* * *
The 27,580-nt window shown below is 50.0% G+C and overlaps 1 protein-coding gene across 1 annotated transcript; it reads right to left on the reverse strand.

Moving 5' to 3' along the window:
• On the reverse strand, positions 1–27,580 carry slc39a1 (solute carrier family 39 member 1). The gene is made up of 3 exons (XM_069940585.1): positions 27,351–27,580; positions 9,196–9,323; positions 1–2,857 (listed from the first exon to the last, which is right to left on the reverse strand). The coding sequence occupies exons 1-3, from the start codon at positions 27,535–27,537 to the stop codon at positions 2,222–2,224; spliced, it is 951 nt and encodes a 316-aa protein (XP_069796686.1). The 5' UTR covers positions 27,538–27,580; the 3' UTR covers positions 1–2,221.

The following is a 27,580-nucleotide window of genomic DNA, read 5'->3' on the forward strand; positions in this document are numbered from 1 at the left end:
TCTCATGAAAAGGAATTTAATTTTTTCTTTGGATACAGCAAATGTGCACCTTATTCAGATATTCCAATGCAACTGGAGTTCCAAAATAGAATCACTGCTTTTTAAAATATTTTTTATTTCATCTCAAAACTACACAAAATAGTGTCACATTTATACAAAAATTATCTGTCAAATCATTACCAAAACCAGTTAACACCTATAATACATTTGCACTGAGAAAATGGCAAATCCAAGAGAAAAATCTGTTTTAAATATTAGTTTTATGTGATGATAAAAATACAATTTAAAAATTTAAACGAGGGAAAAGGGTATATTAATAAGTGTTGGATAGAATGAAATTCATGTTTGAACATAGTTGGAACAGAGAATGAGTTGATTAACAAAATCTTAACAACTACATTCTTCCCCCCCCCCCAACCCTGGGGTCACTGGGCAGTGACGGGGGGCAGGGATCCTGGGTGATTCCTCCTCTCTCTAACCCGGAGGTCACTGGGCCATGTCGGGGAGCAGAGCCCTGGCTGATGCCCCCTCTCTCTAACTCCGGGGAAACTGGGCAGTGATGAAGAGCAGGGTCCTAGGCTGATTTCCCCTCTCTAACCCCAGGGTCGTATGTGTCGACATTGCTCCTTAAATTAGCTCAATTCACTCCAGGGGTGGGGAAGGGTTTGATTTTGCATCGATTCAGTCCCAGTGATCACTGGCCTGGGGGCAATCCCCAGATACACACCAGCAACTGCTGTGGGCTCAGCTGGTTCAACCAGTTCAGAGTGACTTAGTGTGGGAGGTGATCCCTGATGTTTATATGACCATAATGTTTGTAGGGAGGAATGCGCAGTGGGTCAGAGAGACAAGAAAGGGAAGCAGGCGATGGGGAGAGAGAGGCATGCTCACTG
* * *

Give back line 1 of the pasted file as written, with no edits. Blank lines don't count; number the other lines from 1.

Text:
The 27,580-nt window shown below is 50.0% G+C and overlaps 1 protein-coding gene across 1 annotated transcript; it reads right to left on the reverse strand.